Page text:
Weather update: the procession and induction ceremony will take place outdoors, as planned

For the fourth year in a row, UVM’s incoming class has achieved the highest academic credentials in the university’s history. The Class of 2022, an estimated 2,500 students, have earned an average SAT score of 1264 and an average ACT of 28.1, record highs for any incoming class.

It’s a record that’s been set year after year since this year’s senior class arrived on campus in the fall of 2015, making the current undergraduate body the most academically talented in school history.

Beyond test scores, the Class of 2022 boasts a number of standout students with fascinating backgrounds — from a professional cinematographer, to an internationally competitive snowboarder, a classically trained advanced ballet dancer to a competitor in the long distance paddling world championships. They’re Eagle Scouts, entrepreneurs, National Hispanic Scholars, leaders in the LGBTQA community, and Olympic hopefuls.  

The incoming class hails from 43 states and 15 countries. Approximately 22 percent are Vermonters, and an estimated 12 percent are students of color. Thirty-five of Vermont’s Green and Gold Scholars, the top rising seniors in 68 high schools across the state, have chosen UVM.

First-year students arrive on campus Friday, Aug. 24 for Opening Weekend, an annual program that helps acquaint new students with college life. The weekend culminates in a convocation ceremony, Sunday, Aug. 26 at 6:30 p.m. in Patrick Gymnasium, to celebrate the opening of the new academic year. Following convocation, the UVM community will process down Main Street to the University Green, where the Class of 2022 will participate in a twilight induction ceremony. Weather update: the procession and induction ceremony will take place outdoors, as planned.

Classes begin for all undergraduates Monday, Aug. 27.

New this year

A number of new academic programs come online this year, including a major and minor in Health and Society, an interdisciplinary, cross-college program that applies social science approaches to questions of health and healing in human populations.

Also launched this year are doctorates in Physics and Complex Systems and Data Management, master’s in Biomedical Engineering, Engineering Management, Leadership for Sustainability, Athletic Training, and Physical Activity and Wellness Science. New minors include Emergency Medical Services and American Sign Language.  

Progress on construction projects continues, with a number of new facilities to greet students. The Grossman School of Business has opened Ifshin Hall (below), which connects to its home base in Kalkin Hall. The new facility features dedicated space for group work, enhanced capacity to host events like case competitions, new classrooms, and a coffee shop, Campus Perk, in the lobby.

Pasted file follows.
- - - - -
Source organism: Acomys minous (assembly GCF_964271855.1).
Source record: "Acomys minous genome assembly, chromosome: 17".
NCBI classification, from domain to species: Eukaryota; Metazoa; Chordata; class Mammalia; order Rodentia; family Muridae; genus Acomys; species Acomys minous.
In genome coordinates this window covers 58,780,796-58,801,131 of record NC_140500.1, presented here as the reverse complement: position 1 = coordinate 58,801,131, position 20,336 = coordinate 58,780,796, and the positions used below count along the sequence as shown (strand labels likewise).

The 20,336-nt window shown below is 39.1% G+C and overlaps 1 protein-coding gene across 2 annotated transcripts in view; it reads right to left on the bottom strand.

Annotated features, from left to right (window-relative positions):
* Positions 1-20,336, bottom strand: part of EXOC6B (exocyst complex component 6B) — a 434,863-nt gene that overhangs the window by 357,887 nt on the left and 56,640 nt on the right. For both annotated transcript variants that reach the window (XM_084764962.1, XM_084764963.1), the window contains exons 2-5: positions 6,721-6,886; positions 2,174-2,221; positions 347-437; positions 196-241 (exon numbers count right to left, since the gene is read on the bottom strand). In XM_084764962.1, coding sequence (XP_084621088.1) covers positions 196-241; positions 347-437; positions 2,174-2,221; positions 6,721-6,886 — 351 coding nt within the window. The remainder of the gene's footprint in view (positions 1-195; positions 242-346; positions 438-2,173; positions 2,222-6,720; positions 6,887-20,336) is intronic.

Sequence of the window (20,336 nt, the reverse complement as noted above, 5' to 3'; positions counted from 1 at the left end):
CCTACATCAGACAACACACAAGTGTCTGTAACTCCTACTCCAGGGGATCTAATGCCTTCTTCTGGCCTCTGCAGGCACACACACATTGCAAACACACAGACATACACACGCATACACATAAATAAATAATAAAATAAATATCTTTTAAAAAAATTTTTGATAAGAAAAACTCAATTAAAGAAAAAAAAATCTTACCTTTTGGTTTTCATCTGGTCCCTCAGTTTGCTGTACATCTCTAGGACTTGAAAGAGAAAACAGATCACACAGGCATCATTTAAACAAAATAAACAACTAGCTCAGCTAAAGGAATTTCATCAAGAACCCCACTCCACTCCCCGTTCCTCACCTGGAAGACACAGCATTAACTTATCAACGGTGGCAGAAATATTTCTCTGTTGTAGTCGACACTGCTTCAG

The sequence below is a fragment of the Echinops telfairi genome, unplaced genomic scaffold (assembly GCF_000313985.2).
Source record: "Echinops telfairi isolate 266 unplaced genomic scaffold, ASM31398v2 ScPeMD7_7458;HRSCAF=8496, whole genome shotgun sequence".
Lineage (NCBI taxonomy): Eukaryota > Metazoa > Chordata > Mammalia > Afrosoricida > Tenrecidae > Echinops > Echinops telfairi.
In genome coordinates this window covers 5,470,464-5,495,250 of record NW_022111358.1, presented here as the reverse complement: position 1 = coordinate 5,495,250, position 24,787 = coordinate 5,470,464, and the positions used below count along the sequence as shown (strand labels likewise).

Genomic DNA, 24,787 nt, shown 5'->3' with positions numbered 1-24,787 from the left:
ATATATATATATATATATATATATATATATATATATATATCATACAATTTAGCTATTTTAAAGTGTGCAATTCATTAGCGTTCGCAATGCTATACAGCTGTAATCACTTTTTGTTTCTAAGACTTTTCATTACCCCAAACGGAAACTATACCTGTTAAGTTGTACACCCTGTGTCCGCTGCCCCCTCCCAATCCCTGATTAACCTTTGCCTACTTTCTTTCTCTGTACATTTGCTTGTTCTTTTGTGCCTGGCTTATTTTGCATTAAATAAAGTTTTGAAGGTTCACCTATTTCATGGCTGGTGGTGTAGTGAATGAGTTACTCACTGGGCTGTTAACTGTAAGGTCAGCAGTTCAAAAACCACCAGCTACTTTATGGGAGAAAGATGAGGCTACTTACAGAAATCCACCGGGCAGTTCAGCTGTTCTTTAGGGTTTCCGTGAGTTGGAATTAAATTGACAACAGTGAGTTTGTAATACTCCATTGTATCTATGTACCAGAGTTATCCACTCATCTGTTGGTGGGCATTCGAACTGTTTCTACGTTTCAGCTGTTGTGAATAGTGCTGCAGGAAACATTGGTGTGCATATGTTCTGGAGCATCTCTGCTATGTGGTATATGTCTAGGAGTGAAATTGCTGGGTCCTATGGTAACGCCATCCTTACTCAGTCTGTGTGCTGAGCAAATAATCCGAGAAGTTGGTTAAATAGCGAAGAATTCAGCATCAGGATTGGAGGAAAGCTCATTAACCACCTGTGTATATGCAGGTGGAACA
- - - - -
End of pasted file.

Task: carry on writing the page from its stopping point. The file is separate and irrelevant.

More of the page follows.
Lobby of Ifshin Hall

The Michele and Martin Cohen Hall for the Integrative Creative Arts, located on South Williams Street, also opens this fall. The building, formerly Taft School, is designed to promote collaboration across the arts. Featuring classroom and studio space, students and faculty in music and dance, film and television, and studio art will work alongside each other and draw on resources that include an audio recording studio, a digital lab, and lighting studio, as well as display space.

Re-opening this fall is the historic Billings Library, now home to the Jack and Shirley Silver Special Collections Library, as well as the Humanities Center, the Carolyn and Leonard Miller Center for Holocaust Studies and the Center for Research on Vermont. A renovated North Lounge provides additional space for student study.

To help navigate a changing campus, UVM has launched a new, online interactive map, available at uvm.edu/map

Fall events 

Signature events this fall include:

  • A visit and talk by celebrated author Ta-Nehisi Coates, whose award-winning book, Between the World and Me, was this year’s First-Year Summer Read selection. Coates will speak at UVM Nov. 6
  • On Nov. 1, the annual Aiken Lecture presents Tan Le: Immigrant, Refugee and Revolutionary Tech CEO.
  • On Oct. 17, UVM and the Vermont Humanities Council will cohost a talk by David Sanger, chief Washington correspondence for The New York Times and author of The Perfect Weapon: War, Sabotage, and Fear in the Cyber Age. This event will take place at 5 p.m. in Ira Allen Chapel.
  • The Painted Word Poetry Series, hosted by UVM professor and celebrated poet Major Jackson, continues this fall, and includes a reading by Pulitzer Prize winner Sharon Olds, Oct. 12 at 7 p.m. in UVM’s Alumni House.

PUBLISHED

08-23-2018
Amanda Kenyon Waite